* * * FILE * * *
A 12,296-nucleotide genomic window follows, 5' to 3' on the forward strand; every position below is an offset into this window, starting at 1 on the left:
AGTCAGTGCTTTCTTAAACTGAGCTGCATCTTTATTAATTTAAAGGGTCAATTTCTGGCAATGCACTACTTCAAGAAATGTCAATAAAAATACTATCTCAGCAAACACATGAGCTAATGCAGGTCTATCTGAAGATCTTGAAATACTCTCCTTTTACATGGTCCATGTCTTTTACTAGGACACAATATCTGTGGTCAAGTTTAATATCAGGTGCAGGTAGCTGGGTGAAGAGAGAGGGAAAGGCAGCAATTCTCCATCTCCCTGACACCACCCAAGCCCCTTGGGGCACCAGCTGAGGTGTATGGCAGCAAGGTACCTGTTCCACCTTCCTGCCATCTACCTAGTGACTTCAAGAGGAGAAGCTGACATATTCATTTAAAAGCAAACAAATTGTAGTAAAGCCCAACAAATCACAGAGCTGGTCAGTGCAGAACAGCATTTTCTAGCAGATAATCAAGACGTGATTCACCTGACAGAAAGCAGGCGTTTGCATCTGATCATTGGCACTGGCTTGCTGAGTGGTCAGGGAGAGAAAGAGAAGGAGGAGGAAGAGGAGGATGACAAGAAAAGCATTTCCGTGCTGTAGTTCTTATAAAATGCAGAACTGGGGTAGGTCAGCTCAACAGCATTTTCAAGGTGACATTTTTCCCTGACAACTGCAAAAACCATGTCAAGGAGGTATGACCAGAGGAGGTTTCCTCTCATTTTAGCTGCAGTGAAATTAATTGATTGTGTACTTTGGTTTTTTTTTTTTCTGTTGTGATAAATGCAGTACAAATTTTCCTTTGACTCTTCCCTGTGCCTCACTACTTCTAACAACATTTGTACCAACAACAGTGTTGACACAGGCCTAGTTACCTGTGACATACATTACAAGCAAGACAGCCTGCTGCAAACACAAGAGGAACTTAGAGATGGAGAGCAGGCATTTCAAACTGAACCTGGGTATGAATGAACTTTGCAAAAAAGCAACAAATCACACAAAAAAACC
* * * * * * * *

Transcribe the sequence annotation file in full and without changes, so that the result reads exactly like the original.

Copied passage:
A 12,296-nucleotide genomic window follows, 5' to 3' on the forward strand; every position below is an offset into this window, starting at 1 on the left:
AGTCAGTGCTTTCTTAAACTGAGCTGCATCTTTATTAATTTAAAGGGTCAATTTCTGGCAATGCACTACTTCAAGAAATGTCAATAAAAATACTATCTCAGCAAACACATGAGCTAATGCAGGTCTATCTGAAGATCTTGAAATACTCTCCTTTTACATGGTCCATGTCTTTTACTAGGACACAATATCTGTGGTCAAGTTTAATATCAGGTGCAGGTAGCTGGGTGAAGAGAGAGGGAAAGGCAGCAATTCTCCATCTCCCTGACACCACCCAAGCCCCTTGGGGCACCAGCTGAGGTGTATGGCAGCAAGGTACCTGTTCCACCTTCCTGCCATCTACCTAGTGACTTCAAGAGGAGAAGCTGACATATTCATTTAAAAGCAAACAAATTGTAGTAAAGCCCAACAAATCACAGAGCTGGTCAGTGCAGAACAGCATTTTCTAGCAGATAATCAAGACGTGATTCACCTGACAGAAAGCAGGCGTTTGCATCTGATCATTGGCACTGGCTTGCTGAGTGGTCAGGGAGAGAAAGAGAAGGAGGAGGAAGAGGAGGATGACAAGAAAAGCATTTCCGTGCTGTAGTTCTTATAAAATGCAGAACTGGGGTAGGTCAGCTCAACAGCATTTTCAAGGTGACATTTTTCCCTGACAACTGCAAAAACCATGTCAAGGAGGTATGACCAGAGGAGGTTTCCTCTCATTTTAGCTGCAGTGAAATTAATTGATTGTGTACTTTGGTTTTTTTTTTTTCTGTTGTGATAAATGCAGTACAAATTTTCCTTTGACTCTTCCCTGTGCCTCACTACTTCTAACAACATTTGTACCAACAACAGTGTTGACACAGGCCTAGTTACCTGTGACATACATTACAAGCAAGACAGCCTGCTGCAAACACAAGAGGAACTTAGAGATGGAGAGCAGGCATTTCAAACTGAACCTGGGTATGAATGAACTTTGCAAAAAAGCAACAAATCACACAAAAAAACC